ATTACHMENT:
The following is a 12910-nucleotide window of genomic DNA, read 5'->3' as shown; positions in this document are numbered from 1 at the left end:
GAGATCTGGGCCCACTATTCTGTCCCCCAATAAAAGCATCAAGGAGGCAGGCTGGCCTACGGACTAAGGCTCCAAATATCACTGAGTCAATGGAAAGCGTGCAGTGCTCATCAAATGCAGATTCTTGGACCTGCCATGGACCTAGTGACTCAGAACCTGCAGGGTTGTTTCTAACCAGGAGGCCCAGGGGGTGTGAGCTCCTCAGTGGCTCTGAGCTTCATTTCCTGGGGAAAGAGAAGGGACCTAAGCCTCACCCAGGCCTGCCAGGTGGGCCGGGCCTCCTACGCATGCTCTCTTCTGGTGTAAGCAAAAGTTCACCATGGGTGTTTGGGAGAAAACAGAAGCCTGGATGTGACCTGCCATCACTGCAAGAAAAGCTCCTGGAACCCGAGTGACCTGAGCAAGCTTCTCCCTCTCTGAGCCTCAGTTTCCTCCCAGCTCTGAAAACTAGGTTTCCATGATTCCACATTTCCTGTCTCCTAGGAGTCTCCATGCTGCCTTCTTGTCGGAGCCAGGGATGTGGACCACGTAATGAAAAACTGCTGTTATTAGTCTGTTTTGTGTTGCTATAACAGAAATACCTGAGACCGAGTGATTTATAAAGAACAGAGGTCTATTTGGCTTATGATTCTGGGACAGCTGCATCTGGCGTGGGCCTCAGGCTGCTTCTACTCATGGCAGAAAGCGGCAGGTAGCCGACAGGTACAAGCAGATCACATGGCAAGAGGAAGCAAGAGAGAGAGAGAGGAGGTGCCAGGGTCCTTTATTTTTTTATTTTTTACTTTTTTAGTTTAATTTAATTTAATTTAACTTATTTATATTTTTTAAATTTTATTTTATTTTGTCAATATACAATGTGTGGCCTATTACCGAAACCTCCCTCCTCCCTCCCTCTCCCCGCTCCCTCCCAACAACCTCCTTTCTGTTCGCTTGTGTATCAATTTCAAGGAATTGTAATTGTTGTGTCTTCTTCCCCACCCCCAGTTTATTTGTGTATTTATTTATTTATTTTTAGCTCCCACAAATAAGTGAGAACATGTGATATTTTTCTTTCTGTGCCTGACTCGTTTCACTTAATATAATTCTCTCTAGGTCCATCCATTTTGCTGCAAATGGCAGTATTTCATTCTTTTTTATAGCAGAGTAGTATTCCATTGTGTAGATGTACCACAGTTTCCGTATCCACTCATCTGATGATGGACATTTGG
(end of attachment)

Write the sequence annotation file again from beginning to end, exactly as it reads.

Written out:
The following is a 12910-nucleotide window of genomic DNA, read 5'->3' as shown; positions in this document are numbered from 1 at the left end:
GAGATCTGGGCCCACTATTCTGTCCCCCAATAAAAGCATCAAGGAGGCAGGCTGGCCTACGGACTAAGGCTCCAAATATCACTGAGTCAATGGAAAGCGTGCAGTGCTCATCAAATGCAGATTCTTGGACCTGCCATGGACCTAGTGACTCAGAACCTGCAGGGTTGTTTCTAACCAGGAGGCCCAGGGGGTGTGAGCTCCTCAGTGGCTCTGAGCTTCATTTCCTGGGGAAAGAGAAGGGACCTAAGCCTCACCCAGGCCTGCCAGGTGGGCCGGGCCTCCTACGCATGCTCTCTTCTGGTGTAAGCAAAAGTTCACCATGGGTGTTTGGGAGAAAACAGAAGCCTGGATGTGACCTGCCATCACTGCAAGAAAAGCTCCTGGAACCCGAGTGACCTGAGCAAGCTTCTCCCTCTCTGAGCCTCAGTTTCCTCCCAGCTCTGAAAACTAGGTTTCCATGATTCCACATTTCCTGTCTCCTAGGAGTCTCCATGCTGCCTTCTTGTCGGAGCCAGGGATGTGGACCACGTAATGAAAAACTGCTGTTATTAGTCTGTTTTGTGTTGCTATAACAGAAATACCTGAGACCGAGTGATTTATAAAGAACAGAGGTCTATTTGGCTTATGATTCTGGGACAGCTGCATCTGGCGTGGGCCTCAGGCTGCTTCTACTCATGGCAGAAAGCGGCAGGTAGCCGACAGGTACAAGCAGATCACATGGCAAGAGGAAGCAAGAGAGAGAGAGAGGAGGTGCCAGGGTCCTTTATTTTTTTATTTTTTACTTTTTTAGTTTAATTTAATTTAATTTAACTTATTTATATTTTTTAAATTTTATTTTATTTTGTCAATATACAATGTGTGGCCTATTACCGAAACCTCCCTCCTCCCTCCCTCTCCCCGCTCCCTCCCAACAACCTCCTTTCTGTTCGCTTGTGTATCAATTTCAAGGAATTGTAATTGTTGTGTCTTCTTCCCCACCCCCAGTTTATTTGTGTATTTATTTATTTATTTTTAGCTCCCACAAATAAGTGAGAACATGTGATATTTTTCTTTCTGTGCCTGACTCGTTTCACTTAATATAATTCTCTCTAGGTCCATCCATTTTGCTGCAAATGGCAGTATTTCATTCTTTTTTATAGCAGAGTAGTATTCCATTGTGTAGATGTACCACAGTTTCCGTATCCACTCATCTGATGATGGACATTTGG